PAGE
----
Echinococcosis is a parasitic disease transmitted from animals to humans and it is caused by the larval stage of tapeworms. Humans are most commonly infected by the accidental consumption of soil, water, or food that has been contaminated by dog or fox faeces.

There are two main forms of the disease: cystic echinococcosis (hydatid disease) and alveolar echinococcosis. Infections in humans with cystic echinococcosis are often asymptomatic, but in some cases, can cause harmful, slowly enlarging cysts in the liver, lungs, and other organs that often grow unnoticed and neglected for years.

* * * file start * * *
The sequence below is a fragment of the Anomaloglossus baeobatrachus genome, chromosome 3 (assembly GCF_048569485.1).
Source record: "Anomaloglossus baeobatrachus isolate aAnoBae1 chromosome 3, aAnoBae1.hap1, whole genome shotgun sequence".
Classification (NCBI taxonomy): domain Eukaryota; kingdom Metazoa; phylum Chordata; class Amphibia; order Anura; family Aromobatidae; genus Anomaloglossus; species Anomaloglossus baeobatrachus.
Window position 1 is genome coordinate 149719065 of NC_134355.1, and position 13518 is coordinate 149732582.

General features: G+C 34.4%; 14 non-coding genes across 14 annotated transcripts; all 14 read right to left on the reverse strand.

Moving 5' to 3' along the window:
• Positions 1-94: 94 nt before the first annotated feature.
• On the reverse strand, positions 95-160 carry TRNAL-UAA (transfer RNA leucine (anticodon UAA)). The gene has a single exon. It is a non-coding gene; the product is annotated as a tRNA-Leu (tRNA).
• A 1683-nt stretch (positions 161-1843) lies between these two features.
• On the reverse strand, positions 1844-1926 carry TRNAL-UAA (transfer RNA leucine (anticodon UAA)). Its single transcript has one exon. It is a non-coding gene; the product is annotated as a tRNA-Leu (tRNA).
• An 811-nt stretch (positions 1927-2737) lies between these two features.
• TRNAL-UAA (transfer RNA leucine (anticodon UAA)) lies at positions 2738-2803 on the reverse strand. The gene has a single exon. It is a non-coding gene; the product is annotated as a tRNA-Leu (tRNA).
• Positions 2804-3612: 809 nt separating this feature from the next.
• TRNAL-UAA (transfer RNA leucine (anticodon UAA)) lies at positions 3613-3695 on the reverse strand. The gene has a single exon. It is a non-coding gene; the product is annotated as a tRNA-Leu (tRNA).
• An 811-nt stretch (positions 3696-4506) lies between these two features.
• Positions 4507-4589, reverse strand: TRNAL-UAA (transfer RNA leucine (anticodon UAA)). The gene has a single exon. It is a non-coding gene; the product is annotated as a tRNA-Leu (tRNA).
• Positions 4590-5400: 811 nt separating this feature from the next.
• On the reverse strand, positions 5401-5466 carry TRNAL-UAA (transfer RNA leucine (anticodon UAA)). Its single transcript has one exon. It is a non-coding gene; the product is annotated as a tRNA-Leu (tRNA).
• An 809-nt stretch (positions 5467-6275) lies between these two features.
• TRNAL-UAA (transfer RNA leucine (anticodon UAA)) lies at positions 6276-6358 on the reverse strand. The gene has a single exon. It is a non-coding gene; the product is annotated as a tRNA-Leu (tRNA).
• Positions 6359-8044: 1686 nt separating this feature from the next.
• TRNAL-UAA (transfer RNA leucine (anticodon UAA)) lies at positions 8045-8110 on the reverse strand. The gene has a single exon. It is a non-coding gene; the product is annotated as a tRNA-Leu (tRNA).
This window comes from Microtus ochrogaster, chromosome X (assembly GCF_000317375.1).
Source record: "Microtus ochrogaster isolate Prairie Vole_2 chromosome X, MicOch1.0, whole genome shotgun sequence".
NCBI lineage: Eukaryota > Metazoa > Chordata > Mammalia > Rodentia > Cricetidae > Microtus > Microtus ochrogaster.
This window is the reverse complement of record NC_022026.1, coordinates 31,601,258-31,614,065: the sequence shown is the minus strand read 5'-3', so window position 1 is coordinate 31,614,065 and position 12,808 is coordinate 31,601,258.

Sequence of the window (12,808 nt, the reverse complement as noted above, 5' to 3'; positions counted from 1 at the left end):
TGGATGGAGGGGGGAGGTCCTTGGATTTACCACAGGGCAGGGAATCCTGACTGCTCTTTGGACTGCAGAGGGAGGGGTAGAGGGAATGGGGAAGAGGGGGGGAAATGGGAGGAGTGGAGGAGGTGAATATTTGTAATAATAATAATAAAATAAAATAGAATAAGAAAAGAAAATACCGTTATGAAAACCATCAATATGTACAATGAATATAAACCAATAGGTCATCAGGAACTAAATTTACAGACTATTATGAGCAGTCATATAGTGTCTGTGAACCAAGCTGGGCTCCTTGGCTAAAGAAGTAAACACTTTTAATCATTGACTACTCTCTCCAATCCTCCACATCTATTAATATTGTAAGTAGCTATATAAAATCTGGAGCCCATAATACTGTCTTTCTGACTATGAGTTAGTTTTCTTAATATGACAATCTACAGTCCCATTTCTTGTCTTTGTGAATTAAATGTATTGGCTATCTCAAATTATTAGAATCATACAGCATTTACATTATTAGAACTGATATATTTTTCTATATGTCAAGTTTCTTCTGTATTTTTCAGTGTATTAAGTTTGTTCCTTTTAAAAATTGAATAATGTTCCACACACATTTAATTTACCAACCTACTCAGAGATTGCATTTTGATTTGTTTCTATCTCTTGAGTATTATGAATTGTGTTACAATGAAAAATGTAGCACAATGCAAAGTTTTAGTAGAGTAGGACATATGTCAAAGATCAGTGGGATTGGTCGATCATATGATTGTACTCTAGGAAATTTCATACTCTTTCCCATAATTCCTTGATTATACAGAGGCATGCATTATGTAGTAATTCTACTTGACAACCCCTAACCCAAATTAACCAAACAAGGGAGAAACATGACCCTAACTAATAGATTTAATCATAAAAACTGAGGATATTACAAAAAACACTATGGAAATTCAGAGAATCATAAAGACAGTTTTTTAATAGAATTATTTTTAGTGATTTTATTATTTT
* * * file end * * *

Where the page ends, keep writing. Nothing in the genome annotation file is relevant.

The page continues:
Cases of alveolar echinococcosis in animals in areas where the disease is present are relatively common, but human cases are rare. The burden of disease in individuals with alveolar echinococcosis is much greater than cystic echinococcosis; alveolar echinococcosis is characterised by parasitic tumours in the liver, lungs, brain, and other organs, and if left untreated, can be fatal.

Both cystic and alveolar echinococcosis are often expensive and complicated to treat, sometimes requiring extensive surgery and/or prolonged drug therapy.